• Dr Sheila Alves from Teagasc, who is developing improved vicia faba (broad bean) breeding practices and varieties to drive domestic protein production as part of the ProFaba project.
  • Dr Julio Isidro-Sánchez from UCD, who studies knowldege-driven genomic predictions for sustainable disease resistance in wheat with the WheatSustain project.
  • Dr Achim Schmalenberger from the University of Limerick for his work with the PotatoMetabiome project harnessing the potato-microbiome interactions for breeding and production.
  • Dr Dan Milbourne from Teagasc who co-ordinates the DIFFUGAT project developing a novel fixation-restitution potato breeding method.
  • Leading role

    "Today’s research funding announcement recognises the leading role that Irish researchers and research institutions are playing in this critical area and builds on the spirit of international co-operation, alignment and knowledge sharing which will be of profound benefit to the Irish agri-food sector," said Minister for Agriculture Michael Creed.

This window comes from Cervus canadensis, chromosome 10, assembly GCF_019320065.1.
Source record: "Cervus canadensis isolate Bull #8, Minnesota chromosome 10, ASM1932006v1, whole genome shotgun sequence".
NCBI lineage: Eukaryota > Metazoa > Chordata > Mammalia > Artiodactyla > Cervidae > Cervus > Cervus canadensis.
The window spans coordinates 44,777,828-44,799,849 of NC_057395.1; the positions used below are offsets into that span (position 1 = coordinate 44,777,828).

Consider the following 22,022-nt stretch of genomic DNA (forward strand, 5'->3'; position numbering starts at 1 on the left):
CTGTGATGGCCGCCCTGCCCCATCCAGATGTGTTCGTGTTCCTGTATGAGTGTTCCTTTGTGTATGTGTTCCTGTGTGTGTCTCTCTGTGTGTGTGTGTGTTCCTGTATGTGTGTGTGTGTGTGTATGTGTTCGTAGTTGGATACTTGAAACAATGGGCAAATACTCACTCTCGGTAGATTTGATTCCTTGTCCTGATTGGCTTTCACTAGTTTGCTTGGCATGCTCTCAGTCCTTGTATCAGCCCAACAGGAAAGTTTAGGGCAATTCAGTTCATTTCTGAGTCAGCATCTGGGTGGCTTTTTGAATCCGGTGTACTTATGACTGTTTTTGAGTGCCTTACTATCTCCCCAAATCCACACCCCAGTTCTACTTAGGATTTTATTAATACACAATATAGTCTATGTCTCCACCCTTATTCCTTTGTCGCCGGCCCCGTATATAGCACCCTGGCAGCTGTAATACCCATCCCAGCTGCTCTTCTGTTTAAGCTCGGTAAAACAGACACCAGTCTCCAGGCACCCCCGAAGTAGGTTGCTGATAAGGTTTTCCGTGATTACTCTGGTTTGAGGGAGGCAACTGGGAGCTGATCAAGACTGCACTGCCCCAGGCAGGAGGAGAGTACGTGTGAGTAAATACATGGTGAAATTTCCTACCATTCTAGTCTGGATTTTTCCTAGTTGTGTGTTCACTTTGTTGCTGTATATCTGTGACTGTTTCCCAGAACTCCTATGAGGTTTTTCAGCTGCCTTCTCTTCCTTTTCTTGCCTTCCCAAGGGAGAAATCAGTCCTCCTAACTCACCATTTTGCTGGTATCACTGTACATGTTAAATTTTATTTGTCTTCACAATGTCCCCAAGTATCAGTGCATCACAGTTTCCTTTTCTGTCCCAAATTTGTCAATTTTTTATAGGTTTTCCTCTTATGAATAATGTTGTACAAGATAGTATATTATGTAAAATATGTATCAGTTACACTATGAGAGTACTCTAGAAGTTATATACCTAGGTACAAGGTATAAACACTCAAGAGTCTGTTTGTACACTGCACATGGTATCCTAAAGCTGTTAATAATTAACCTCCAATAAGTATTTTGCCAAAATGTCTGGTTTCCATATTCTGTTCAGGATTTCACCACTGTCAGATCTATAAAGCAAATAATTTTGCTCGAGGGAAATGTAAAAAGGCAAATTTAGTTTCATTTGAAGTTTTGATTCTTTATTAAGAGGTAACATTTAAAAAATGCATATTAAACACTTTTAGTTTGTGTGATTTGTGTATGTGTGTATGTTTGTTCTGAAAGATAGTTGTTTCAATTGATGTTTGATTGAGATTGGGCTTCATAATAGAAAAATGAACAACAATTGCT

The Department is providing €350,000 for these grants, the European Commission €325,000 and Teagasc €176,000.

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    No-deal Brexit to increase price of chips
    Under a no-deal Brexit, a WTO rate tariff on potato imports from the UK would likely lead to an increase in price of chips.

    No-deal Brexit tariffs could push up the price of a bag of chips in the local takeaway.

    A WTO tariff rate of 11.5% would apply to all fresh potato imports from the UK.

    Last year, Ireland imported over 41,000t of fresh and chilled potatoes from Britain and 9,000t from Northern Ireland, mainly for chipping.

    That’s the equivalent of 100m bags of chips.

    The potatoes would require phytosanitary certificates from the UK plant health authorities, leading to delays and higher costs. This could leave the chipping market and takeaway fans exposed to price increases.

    Just 7,000t of Irish chipping potatoes were grown in 2018.

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    Fresh potato imports total over 73,000t in 2018